A Department of Health and Human Services (HHS) decision to discontinue ACA cost-sharing reduction (CSR) payments to insurers offering policies through ACA exchanges has cleared its first legal hurdle, with a U.S. district court declining to block the Administration’s action on an emergency basis.

On October 12, 2017, the Trump Administration declared it was “immediately” ending CSR payments, which are paid directly to insurance companies to offset the reduced cost sharing plans must offer to some enrollees based on income. The Trump Administration asserts that the payments are not legal because it claims Congress did not appropriate funds for CSR payments (unlike ACA premium tax credits, for which funds are specifically appropriated). The Congressional Budget Office (CBO) previously forecast that discontinuing CSR payments would trigger increased premiums for “silver plans” (which enrollees generally must purchase to qualify for CSR subsidies), which in turn would increase both average per-capita subsidies and the number of individuals receiving subsidies. In fact, the CBO estimated that cutting off CSR payments would result in a net $194 billion increase in the federal deficit from 2017 through 2026.

The Trump decision was immediately challenged in federal district court by 18 Democratic state attorneys general, who sought an emergency ruling requiring continuation of the CSR payments while the suit was pending. In a decision filed on October 25, 2017, Judge Vince Chhabria of the U.S. District Court for the Northern District of California declined to provide emergency injunctive relief. Although the court determined that ACA “required the federal government to pay the insurance companies in advance for [the cost-sharing] reductions,” and that the ACA “authorized the costs-sharing reductions program and the CSR payments to the insurers,” the court noted that the ACA “did not explicitly make a permanent appropriation for the CSR payments to the insurance companies.” The Court observed that “[o]n the merits, it’s a close and complicated question,” but the Judge determined that “it appears initially that the Trump Administration has the stronger legal argument.”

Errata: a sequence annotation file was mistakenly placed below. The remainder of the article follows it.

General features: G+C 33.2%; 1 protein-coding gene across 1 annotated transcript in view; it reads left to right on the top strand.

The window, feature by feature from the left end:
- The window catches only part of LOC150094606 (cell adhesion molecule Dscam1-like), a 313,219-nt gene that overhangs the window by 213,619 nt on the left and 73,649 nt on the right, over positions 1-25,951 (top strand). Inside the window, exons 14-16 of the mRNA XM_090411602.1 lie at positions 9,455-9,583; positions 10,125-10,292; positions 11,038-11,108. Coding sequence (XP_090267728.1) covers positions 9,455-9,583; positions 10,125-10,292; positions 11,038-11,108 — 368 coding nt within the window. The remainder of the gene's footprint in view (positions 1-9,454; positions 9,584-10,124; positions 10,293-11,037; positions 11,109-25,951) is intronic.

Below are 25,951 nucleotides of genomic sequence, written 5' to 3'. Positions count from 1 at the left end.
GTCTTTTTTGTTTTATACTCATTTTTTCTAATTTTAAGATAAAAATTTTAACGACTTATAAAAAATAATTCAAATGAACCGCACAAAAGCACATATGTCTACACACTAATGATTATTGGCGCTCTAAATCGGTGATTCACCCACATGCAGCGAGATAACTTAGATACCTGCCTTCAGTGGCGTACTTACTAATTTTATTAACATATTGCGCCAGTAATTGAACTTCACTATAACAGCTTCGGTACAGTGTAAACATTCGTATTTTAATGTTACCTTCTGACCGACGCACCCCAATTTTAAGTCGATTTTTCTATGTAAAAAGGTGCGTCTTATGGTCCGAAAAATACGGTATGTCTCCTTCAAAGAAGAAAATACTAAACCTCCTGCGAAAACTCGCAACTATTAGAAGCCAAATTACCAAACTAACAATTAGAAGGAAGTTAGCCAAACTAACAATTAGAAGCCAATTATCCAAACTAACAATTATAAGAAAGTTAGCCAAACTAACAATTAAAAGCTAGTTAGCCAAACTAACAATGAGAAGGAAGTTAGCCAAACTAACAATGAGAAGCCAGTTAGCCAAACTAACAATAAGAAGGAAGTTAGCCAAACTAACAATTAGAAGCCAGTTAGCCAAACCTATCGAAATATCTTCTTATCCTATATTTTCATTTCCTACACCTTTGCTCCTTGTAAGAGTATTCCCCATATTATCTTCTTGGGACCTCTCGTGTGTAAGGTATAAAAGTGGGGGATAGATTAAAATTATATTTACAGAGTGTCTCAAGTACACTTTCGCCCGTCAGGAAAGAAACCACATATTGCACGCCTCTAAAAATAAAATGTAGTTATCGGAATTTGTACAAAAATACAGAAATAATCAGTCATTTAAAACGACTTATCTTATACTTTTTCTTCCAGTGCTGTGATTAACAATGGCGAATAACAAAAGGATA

As to the harm caused by the sudden CSR payment stoppage, the Judge found that “the emergency relief sought by the states would be counterproductive.” The court explained that most states accounted for possible termination of CSR payments by allowing health insurers to increase their 2018 premiums for silver plans sold through the Exchanges to compensate for the loss of the CSR payments. The court indicated that because the premium tax credits for low-income beneficiaries increase by the amount of the increase in premiums (specifically, for the silver plan with the second-lowest premium), low-income beneficiaries were expected to generally be able to purchase the same or better coverage at the same net premium. Therefore, as a practical matter, Judge Chhabria pointed out, “most state regulators have devised responses that give millions of lower-income people better health coverage options than they would otherwise have had.” While the motion for a preliminary injunction is denied, full adjudication of the case on the merits will continue likely through cross motions for summary judgment.

The Court also noted that “there may be very real harm to the insurance companies” for the CSR payments owed for the remaining months of 2017, observing that “the insurance companies could presumably recover that money…through lawsuits brought under the Tucker Act, 28 U.S.C. §1491(a)(1)” in the U.S. Court of Federal Claims, citing one of the cases brought in that court seeking payment of ACA “risk corridor” payments that have not been paid to health insurers as an example.

Meanwhile, the efforts of Senators Lamar Alexander and Patty Murray to pass a bipartisan plan to stabilize the insurance markets continue. Included in their proposal is formal appropriation of the cost-sharing-reduction payments. It remains unclear, however, whether their proposal will get to the floor of the Senate for a vote.